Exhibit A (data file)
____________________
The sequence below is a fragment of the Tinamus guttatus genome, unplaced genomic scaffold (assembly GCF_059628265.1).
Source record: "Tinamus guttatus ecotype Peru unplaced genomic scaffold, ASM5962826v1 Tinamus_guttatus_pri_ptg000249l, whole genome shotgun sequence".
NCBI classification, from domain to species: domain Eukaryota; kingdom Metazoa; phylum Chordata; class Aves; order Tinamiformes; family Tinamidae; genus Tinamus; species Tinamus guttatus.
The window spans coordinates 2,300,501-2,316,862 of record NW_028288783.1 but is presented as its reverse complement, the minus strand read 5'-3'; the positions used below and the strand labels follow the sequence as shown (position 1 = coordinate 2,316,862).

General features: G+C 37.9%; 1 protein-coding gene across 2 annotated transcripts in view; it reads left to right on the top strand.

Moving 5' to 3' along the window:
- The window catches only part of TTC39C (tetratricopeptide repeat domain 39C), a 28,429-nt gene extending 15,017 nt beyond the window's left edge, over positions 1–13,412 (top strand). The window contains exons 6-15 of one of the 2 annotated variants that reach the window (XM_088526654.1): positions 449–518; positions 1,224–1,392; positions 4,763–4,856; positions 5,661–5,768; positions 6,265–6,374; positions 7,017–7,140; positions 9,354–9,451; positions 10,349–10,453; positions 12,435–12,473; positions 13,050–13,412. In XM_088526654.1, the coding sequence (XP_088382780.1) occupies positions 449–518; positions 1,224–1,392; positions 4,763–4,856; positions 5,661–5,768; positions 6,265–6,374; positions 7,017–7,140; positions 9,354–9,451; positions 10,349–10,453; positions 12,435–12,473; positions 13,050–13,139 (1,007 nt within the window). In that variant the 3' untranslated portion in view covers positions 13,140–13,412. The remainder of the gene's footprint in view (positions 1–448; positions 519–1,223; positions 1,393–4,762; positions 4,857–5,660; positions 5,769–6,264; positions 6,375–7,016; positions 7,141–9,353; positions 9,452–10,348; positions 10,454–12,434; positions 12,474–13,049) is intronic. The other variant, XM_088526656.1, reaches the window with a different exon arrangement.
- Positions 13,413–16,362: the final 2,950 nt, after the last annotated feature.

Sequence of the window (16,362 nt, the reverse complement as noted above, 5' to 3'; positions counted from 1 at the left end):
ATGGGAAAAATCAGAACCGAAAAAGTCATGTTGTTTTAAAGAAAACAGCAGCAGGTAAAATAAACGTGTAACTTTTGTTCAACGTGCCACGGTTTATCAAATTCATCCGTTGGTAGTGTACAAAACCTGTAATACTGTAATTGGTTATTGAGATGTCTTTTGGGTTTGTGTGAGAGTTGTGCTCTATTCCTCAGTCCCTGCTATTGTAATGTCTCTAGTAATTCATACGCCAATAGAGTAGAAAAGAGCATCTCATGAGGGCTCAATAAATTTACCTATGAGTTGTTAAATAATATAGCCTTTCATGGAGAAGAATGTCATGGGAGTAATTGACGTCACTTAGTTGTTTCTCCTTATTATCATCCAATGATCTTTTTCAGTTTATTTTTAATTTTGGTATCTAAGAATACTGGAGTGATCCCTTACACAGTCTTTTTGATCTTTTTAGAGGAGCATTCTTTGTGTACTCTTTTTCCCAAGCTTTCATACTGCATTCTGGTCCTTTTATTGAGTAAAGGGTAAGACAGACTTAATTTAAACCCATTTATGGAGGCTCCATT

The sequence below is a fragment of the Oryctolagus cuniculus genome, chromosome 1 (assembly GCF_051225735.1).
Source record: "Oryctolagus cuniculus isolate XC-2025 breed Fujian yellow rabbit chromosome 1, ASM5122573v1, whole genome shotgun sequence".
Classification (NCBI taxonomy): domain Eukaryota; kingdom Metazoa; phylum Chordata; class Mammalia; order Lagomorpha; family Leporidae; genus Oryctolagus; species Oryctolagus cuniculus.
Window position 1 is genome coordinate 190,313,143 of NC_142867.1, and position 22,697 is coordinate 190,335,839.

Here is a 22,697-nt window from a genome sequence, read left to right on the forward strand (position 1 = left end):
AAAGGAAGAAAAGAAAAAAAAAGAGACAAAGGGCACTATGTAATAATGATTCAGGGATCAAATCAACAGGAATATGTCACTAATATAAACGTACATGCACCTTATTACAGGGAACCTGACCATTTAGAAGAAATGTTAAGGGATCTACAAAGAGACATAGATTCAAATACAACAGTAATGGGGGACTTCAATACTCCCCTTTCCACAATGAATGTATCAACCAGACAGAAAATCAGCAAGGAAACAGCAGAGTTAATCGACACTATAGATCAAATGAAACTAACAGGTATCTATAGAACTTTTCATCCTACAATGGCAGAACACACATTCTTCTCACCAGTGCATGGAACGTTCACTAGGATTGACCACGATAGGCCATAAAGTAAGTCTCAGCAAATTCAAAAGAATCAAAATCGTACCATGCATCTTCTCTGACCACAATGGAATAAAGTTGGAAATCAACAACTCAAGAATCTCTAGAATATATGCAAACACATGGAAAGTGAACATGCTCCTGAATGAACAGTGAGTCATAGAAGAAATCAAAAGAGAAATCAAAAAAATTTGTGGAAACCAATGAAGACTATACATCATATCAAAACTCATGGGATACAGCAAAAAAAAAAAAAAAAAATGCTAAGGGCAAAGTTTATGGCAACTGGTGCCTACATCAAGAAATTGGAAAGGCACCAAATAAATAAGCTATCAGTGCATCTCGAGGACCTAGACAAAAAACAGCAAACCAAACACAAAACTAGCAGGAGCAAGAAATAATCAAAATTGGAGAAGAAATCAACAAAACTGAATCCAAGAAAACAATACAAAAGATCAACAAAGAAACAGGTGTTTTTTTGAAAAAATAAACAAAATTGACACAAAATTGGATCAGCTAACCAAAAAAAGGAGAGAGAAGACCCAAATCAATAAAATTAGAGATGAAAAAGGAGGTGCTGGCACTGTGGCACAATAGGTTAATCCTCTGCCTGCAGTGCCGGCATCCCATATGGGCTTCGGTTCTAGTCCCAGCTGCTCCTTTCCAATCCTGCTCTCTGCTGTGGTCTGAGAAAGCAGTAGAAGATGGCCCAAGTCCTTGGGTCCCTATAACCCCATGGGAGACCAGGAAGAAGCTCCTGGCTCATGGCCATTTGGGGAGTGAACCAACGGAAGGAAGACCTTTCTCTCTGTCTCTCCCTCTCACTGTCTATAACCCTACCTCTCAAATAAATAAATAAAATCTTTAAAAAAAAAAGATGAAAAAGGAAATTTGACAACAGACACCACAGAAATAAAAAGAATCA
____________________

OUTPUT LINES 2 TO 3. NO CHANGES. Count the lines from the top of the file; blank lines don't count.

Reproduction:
Source record: "Tinamus guttatus ecotype Peru unplaced genomic scaffold, ASM5962826v1 Tinamus_guttatus_pri_ptg000249l, whole genome shotgun sequence".
NCBI classification, from domain to species: domain Eukaryota; kingdom Metazoa; phylum Chordata; class Aves; order Tinamiformes; family Tinamidae; genus Tinamus; species Tinamus guttatus.